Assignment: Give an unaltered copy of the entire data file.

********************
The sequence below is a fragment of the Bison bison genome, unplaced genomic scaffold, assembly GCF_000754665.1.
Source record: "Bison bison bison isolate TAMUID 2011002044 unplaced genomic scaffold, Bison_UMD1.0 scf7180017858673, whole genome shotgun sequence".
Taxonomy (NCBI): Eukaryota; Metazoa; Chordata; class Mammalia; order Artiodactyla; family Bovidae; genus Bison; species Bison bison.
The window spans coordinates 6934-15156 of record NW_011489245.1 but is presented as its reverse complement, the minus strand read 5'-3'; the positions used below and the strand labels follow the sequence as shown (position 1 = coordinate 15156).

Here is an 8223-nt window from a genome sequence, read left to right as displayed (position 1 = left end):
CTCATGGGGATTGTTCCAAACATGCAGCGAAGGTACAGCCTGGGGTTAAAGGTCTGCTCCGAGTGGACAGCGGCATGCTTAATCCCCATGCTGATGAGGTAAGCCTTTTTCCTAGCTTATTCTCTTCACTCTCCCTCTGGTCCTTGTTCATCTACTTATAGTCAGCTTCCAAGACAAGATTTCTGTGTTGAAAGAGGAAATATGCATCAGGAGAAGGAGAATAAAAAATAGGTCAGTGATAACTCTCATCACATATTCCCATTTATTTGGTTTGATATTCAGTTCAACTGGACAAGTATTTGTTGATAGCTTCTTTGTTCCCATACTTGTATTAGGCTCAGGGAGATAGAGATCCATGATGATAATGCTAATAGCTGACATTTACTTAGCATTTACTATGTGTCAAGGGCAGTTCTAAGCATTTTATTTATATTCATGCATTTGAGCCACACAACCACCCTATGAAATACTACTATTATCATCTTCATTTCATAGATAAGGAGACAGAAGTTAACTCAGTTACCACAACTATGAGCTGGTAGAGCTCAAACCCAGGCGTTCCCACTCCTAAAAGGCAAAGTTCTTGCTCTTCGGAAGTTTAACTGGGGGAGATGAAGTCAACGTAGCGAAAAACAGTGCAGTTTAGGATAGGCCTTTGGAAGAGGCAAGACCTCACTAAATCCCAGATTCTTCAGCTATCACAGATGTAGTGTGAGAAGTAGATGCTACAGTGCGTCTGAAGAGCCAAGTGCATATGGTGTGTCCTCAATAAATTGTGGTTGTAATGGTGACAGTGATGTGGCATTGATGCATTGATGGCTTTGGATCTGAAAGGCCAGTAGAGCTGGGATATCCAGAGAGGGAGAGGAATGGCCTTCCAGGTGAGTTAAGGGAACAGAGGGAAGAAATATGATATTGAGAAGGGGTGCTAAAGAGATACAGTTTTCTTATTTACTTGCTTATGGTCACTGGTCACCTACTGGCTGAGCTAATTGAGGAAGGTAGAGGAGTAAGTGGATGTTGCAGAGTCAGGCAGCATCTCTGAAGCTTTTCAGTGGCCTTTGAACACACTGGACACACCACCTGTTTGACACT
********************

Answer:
The sequence below is a fragment of the Bison bison genome, unplaced genomic scaffold, assembly GCF_000754665.1.
Source record: "Bison bison bison isolate TAMUID 2011002044 unplaced genomic scaffold, Bison_UMD1.0 scf7180017858673, whole genome shotgun sequence".
Taxonomy (NCBI): Eukaryota; Metazoa; Chordata; class Mammalia; order Artiodactyla; family Bovidae; genus Bison; species Bison bison.
The window spans coordinates 6934-15156 of record NW_011489245.1 but is presented as its reverse complement, the minus strand read 5'-3'; the positions used below and the strand labels follow the sequence as shown (position 1 = coordinate 15156).

Here is an 8223-nt window from a genome sequence, read left to right as displayed (position 1 = left end):
CTCATGGGGATTGTTCCAAACATGCAGCGAAGGTACAGCCTGGGGTTAAAGGTCTGCTCCGAGTGGACAGCGGCATGCTTAATCCCCATGCTGATGAGGTAAGCCTTTTTCCTAGCTTATTCTCTTCACTCTCCCTCTGGTCCTTGTTCATCTACTTATAGTCAGCTTCCAAGACAAGATTTCTGTGTTGAAAGAGGAAATATGCATCAGGAGAAGGAGAATAAAAAATAGGTCAGTGATAACTCTCATCACATATTCCCATTTATTTGGTTTGATATTCAGTTCAACTGGACAAGTATTTGTTGATAGCTTCTTTGTTCCCATACTTGTATTAGGCTCAGGGAGATAGAGATCCATGATGATAATGCTAATAGCTGACATTTACTTAGCATTTACTATGTGTCAAGGGCAGTTCTAAGCATTTTATTTATATTCATGCATTTGAGCCACACAACCACCCTATGAAATACTACTATTATCATCTTCATTTCATAGATAAGGAGACAGAAGTTAACTCAGTTACCACAACTATGAGCTGGTAGAGCTCAAACCCAGGCGTTCCCACTCCTAAAAGGCAAAGTTCTTGCTCTTCGGAAGTTTAACTGGGGGAGATGAAGTCAACGTAGCGAAAAACAGTGCAGTTTAGGATAGGCCTTTGGAAGAGGCAAGACCTCACTAAATCCCAGATTCTTCAGCTATCACAGATGTAGTGTGAGAAGTAGATGCTACAGTGCGTCTGAAGAGCCAAGTGCATATGGTGTGTCCTCAATAAATTGTGGTTGTAATGGTGACAGTGATGTGGCATTGATGCATTGATGGCTTTGGATCTGAAAGGCCAGTAGAGCTGGGATATCCAGAGAGGGAGAGGAATGGCCTTCCAGGTGAGTTAAGGGAACAGAGGGAAGAAATATGATATTGAGAAGGGGTGCTAAAGAGATACAGTTTTCTTATTTACTTGCTTATGGTCACTGGTCACCTACTGGCTGAGCTAATTGAGGAAGGTAGAGGAGTAAGTGGATGTTGCAGAGTCAGGCAGCATCTCTGAAGCTTTTCAGTGGCCTTTGAACACACTGGACACACCACCTGTTTGACACT